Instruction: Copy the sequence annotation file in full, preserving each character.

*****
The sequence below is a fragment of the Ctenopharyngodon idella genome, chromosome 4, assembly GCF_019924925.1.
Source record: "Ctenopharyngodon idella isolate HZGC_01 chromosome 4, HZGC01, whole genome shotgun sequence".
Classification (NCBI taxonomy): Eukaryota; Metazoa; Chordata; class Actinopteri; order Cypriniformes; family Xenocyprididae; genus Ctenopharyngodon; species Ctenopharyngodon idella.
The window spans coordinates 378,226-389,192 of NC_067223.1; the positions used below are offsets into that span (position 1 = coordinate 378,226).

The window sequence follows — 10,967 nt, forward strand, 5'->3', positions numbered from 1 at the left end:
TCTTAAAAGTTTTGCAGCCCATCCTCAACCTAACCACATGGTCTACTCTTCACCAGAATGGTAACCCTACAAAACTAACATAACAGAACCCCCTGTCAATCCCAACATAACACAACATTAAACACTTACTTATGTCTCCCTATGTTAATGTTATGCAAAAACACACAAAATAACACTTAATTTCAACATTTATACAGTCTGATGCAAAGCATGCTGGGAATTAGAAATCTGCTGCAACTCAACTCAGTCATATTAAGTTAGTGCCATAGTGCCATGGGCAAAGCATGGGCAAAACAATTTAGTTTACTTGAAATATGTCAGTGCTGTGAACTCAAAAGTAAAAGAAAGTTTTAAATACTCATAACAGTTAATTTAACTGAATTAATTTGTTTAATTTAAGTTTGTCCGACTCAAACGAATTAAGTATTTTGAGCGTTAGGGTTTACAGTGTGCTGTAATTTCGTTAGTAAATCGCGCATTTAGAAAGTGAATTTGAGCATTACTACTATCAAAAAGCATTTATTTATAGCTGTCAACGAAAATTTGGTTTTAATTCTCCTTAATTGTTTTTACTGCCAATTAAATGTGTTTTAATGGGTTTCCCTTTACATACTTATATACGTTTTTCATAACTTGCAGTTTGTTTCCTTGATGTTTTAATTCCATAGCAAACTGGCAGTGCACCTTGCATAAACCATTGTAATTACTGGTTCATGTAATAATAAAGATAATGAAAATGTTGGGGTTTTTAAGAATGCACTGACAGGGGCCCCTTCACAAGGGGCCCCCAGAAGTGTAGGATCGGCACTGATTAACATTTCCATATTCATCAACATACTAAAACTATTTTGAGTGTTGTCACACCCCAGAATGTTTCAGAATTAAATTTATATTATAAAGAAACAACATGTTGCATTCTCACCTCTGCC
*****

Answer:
The sequence below is a fragment of the Ctenopharyngodon idella genome, chromosome 4, assembly GCF_019924925.1.
Source record: "Ctenopharyngodon idella isolate HZGC_01 chromosome 4, HZGC01, whole genome shotgun sequence".
Classification (NCBI taxonomy): Eukaryota; Metazoa; Chordata; class Actinopteri; order Cypriniformes; family Xenocyprididae; genus Ctenopharyngodon; species Ctenopharyngodon idella.
The window spans coordinates 378,226-389,192 of NC_067223.1; the positions used below are offsets into that span (position 1 = coordinate 378,226).

The window sequence follows — 10,967 nt, forward strand, 5'->3', positions numbered from 1 at the left end:
TCTTAAAAGTTTTGCAGCCCATCCTCAACCTAACCACATGGTCTACTCTTCACCAGAATGGTAACCCTACAAAACTAACATAACAGAACCCCCTGTCAATCCCAACATAACACAACATTAAACACTTACTTATGTCTCCCTATGTTAATGTTATGCAAAAACACACAAAATAACACTTAATTTCAACATTTATACAGTCTGATGCAAAGCATGCTGGGAATTAGAAATCTGCTGCAACTCAACTCAGTCATATTAAGTTAGTGCCATAGTGCCATGGGCAAAGCATGGGCAAAACAATTTAGTTTACTTGAAATATGTCAGTGCTGTGAACTCAAAAGTAAAAGAAAGTTTTAAATACTCATAACAGTTAATTTAACTGAATTAATTTGTTTAATTTAAGTTTGTCCGACTCAAACGAATTAAGTATTTTGAGCGTTAGGGTTTACAGTGTGCTGTAATTTCGTTAGTAAATCGCGCATTTAGAAAGTGAATTTGAGCATTACTACTATCAAAAAGCATTTATTTATAGCTGTCAACGAAAATTTGGTTTTAATTCTCCTTAATTGTTTTTACTGCCAATTAAATGTGTTTTAATGGGTTTCCCTTTACATACTTATATACGTTTTTCATAACTTGCAGTTTGTTTCCTTGATGTTTTAATTCCATAGCAAACTGGCAGTGCACCTTGCATAAACCATTGTAATTACTGGTTCATGTAATAATAAAGATAATGAAAATGTTGGGGTTTTTAAGAATGCACTGACAGGGGCCCCTTCACAAGGGGCCCCCAGAAGTGTAGGATCGGCACTGATTAACATTTCCATATTCATCAACATACTAAAACTATTTTGAGTGTTGTCACACCCCAGAATGTTTCAGAATTAAATTTATATTATAAAGAAACAACATGTTGCATTCTCACCTCTGCC